The start of MMTR is on the Blue Ridge Parkway at James River Visitor Center in the darkness. It was just below freezing at the start and we huddled around each other for warmth. As the race director called for people to form up the starting block, I give my down jacket to Jade and lined up near the back of the pack. I knew coming into this race that I would be one of the slowest runners, and I certainly didn’t want to get trampled over.
We took off at 6:30am sharp and I settle into an easy effort at around 10 min/m pace. Soon we made the spur turn around and I started to warm up. By the time we got back to the start, I was warm enough to not need my fleece vest anymore. Fortunately Jade is still hanging around the start area taking pictures of us coming through so I handed her my vest and went off. We turned onto highway 501 heading north along the James River and soon I catch up to Joey Anderson. Joey has done this race three times so I hang around with him a bit and try to suck in every bit of race knowledge from him. Along this stretch of 501 there is one significant hill. It’s significant enough that if it was in Raleigh, it would have a name and everyone would talk about it. Here at MMTR, it’s hardly a noticeable bump on the elevation chart. Still I walk the majority of it.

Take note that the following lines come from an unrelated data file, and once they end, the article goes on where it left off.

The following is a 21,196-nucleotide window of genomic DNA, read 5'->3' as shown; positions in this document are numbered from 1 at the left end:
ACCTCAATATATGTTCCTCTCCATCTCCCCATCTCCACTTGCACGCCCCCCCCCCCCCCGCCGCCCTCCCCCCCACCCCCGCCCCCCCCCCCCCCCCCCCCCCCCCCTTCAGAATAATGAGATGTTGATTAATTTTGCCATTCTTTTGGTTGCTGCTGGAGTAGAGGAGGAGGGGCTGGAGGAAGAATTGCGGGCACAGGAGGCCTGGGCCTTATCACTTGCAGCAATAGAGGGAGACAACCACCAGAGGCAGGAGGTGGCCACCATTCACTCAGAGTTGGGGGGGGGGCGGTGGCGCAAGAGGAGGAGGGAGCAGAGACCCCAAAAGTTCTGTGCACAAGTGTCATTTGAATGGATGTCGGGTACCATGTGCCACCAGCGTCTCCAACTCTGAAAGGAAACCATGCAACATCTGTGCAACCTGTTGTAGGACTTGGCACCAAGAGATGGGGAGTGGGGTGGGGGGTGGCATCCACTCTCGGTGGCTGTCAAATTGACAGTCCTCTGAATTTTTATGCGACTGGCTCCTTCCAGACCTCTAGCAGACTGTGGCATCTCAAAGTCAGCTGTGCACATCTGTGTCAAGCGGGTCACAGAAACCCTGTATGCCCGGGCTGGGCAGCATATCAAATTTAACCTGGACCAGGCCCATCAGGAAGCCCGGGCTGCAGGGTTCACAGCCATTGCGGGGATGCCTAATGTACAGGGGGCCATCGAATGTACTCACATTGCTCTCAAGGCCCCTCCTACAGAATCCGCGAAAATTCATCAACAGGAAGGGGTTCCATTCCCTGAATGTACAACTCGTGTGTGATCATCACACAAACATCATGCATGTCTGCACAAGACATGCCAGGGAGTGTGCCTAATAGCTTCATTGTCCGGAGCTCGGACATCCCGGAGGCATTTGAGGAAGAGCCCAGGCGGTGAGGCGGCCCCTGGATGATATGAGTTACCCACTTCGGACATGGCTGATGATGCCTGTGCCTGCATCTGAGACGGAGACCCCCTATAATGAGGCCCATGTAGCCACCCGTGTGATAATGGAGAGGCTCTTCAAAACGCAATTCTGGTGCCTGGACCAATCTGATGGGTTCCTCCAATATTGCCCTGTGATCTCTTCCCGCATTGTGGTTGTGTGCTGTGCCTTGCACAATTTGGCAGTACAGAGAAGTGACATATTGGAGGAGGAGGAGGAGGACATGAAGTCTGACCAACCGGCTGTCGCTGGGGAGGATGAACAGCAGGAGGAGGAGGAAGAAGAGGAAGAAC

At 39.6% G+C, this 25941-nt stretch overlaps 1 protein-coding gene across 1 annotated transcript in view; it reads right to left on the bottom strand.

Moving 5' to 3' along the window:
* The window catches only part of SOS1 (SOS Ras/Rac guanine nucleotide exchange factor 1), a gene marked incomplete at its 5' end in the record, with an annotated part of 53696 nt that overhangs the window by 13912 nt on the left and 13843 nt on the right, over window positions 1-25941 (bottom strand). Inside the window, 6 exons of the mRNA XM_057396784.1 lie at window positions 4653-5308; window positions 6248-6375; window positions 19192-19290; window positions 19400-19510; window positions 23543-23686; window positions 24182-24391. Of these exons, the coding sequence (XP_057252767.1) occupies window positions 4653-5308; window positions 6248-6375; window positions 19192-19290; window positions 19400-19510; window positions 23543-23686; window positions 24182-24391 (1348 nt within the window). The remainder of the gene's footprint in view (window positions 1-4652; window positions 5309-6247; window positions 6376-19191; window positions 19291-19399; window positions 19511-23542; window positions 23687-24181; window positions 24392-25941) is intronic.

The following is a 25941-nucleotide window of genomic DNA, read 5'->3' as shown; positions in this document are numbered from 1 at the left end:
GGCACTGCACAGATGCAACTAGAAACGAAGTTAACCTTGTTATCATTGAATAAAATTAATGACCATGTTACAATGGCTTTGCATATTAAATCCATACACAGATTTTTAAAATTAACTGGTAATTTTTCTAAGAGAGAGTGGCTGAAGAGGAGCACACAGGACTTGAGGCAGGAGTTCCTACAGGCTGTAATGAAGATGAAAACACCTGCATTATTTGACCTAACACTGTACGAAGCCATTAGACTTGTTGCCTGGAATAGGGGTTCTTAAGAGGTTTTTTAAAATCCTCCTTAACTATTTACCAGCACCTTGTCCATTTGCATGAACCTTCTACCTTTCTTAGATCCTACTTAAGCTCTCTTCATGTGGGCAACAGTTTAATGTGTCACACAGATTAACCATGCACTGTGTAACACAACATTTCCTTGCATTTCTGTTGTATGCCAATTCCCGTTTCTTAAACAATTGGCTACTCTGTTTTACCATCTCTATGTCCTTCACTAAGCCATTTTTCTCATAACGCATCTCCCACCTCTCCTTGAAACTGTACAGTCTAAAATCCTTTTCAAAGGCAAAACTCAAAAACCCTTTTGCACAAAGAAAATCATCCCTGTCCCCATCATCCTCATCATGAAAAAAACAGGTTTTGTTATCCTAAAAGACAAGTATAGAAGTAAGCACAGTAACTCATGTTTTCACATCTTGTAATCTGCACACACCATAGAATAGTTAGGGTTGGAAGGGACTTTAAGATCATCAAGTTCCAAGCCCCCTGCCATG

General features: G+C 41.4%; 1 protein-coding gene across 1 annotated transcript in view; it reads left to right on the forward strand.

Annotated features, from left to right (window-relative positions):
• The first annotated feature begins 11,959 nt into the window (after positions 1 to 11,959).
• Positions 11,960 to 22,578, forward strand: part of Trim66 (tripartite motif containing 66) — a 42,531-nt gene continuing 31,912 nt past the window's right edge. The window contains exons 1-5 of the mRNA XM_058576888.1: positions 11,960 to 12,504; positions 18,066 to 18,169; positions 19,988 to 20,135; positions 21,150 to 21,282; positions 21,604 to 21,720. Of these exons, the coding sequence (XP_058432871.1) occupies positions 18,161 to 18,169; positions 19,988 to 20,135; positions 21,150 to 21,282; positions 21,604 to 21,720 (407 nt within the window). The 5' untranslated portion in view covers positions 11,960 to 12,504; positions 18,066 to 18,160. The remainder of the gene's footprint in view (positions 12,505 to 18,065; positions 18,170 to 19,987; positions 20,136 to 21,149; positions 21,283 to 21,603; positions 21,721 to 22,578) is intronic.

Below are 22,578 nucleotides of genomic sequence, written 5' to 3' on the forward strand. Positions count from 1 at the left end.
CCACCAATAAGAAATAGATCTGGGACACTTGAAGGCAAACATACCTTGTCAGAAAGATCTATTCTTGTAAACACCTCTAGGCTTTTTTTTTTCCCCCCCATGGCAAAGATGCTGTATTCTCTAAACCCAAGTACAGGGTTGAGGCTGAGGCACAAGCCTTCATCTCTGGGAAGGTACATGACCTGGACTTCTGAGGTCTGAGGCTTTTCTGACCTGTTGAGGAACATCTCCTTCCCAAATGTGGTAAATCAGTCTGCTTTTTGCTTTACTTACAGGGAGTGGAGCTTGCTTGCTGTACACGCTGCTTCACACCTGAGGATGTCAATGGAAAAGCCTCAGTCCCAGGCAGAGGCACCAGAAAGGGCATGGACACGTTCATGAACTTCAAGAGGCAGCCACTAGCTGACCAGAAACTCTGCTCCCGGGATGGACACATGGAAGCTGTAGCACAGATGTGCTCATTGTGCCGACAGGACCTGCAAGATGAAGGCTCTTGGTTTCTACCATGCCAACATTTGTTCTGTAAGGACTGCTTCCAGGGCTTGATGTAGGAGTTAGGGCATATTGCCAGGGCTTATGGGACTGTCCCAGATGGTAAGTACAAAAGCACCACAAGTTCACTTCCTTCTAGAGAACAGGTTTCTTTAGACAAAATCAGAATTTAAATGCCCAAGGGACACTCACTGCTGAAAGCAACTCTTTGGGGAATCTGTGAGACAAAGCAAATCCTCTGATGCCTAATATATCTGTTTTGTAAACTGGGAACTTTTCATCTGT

By mile 7 (Horton mile 5.7) we reach the first aid station at Cashaw Creek trail head. I asked for the cut off time and was told that I had a 5 minute cushion! I decided to keep my headlamp with me instead of dumping it in the drop box since I knew I can hand it to Jade in 4 miles. From here we head up Cashaw Creek trail, and up and up it went, climbing 500ft in the first mile and just over 1,300ft in the three miles. Ouch ouch ouch. I ate some pretzels and brownies at Peavine Mountain aid station with a 8 minute cushion and continued the walk up the trail. Finally the trail summited at just over 10 miles and then a fast and furious descent of 600ft over the next mile to Dancing Creek aid station. I fully expected to see Jade here but to my surprise she wasn’t around. I thought maybe she’d gotten lost so I asked one of the volunteers to let her know that I had already came through if she sees Jade later. I grabbed some more junk food, refilled my bottle, and discovered my cushion is now up to 16 minutes!!!